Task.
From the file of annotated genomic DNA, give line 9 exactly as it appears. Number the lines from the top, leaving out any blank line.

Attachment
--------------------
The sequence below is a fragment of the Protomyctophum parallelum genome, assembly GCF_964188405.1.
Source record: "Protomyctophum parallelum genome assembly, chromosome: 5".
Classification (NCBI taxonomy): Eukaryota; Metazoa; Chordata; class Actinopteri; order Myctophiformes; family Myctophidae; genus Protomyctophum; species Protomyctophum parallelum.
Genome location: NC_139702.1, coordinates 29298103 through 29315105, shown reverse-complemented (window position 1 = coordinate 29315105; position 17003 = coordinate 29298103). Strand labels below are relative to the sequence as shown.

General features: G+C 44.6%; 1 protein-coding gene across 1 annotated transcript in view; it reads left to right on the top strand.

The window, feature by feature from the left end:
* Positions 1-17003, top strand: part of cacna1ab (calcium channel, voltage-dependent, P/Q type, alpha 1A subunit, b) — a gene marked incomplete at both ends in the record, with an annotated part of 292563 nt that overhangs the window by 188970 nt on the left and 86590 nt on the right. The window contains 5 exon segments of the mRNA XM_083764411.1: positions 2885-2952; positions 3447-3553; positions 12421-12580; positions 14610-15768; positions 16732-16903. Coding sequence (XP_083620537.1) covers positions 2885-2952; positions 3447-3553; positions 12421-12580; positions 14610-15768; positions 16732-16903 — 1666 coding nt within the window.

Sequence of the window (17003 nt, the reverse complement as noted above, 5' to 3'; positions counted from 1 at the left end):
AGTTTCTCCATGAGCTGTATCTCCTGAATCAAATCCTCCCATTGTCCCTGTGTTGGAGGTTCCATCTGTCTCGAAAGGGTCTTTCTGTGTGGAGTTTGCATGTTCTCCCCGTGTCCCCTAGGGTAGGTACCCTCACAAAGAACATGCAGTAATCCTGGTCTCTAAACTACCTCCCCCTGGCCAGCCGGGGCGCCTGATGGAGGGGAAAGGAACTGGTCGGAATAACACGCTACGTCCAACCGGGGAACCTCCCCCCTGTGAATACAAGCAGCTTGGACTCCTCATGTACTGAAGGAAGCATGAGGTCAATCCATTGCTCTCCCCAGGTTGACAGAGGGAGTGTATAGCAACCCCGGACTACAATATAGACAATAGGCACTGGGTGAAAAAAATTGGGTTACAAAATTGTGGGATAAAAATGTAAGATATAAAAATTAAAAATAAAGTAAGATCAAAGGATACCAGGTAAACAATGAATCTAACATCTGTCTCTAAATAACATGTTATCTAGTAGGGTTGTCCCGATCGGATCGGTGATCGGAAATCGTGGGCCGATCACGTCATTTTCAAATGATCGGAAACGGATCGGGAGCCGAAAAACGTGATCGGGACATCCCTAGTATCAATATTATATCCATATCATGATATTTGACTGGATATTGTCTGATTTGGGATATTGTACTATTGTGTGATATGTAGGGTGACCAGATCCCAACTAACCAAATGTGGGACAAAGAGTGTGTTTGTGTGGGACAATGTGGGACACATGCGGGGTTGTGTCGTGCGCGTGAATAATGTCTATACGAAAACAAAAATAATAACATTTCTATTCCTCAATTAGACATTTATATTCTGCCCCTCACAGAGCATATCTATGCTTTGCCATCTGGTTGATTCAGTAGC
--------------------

AGTTTCTCCATGAGCTGTATCTCCTGAATCAAATCCTCCCATTGTCCCTGTGTTGGAGGTTCCATCTGTCTCGAAAGGGTCTTTCTGTGTGGAGTTTGCATGTTCTCCCCGTGTCCCCTAGGGTAGGTACCCTCACAAAGAACATGCAGTAATCCTGGTCTCTAAACTACCTCCCCCTGGCCAGCCGGGGCGCCTGATGGAGGGGAAAGGAACTGGTCGGAATAACACGCTACGTCCAACCGGGGAACCTCCCCCCTGTGAATACAAGCAGCTTGGACTCCTCATGTACTGAAGGAAGCATGAGGTCAATCCATTGCTCTCCCCAGGTTGACAGAGGGAGTGTATAGCAACCCCGGACTACAATATAGACAATAGGCACTGGGTGAAAAAAATTGGGTTACAAAATTGTGGGATAAAAATGTAAGATATAAAAATTAAAAATAAAGTAAGATCAAAGGATACCAGGTAAACAATGAATCTAACATCTGTCTCTAAATAACATGTTATCTAGTAGGGTTGTCCCGATCGGATCGGTGATCGGAAATCGTGGGCCGATCACGTCATTTTCAAATGATCGGAAACGGATCGGGAGCCGAAAAACGTGATCGGGACATCCCTAGTATCAATATTATATCCATATCATGATATTTGACTGGATATTGTCTGATTTGGGATATTGTACTATTGTGTGATATGTAGGGTGACCAGATCCCAACTAACCAAATGTGGGACAAAGAGTGTGTTTGTGTGGGACAATGTGGGACACATGCGGGGTTGTGTCGTGCGCGTGAATAATGTCTATACGAAAACAAAAATAATAACATTTCTATTCCTCAATTAGACATTTATATTCTGCCCCTCACAGAGCATATCTATGCTTTGCCATCTGGTTGATTCAGTAGC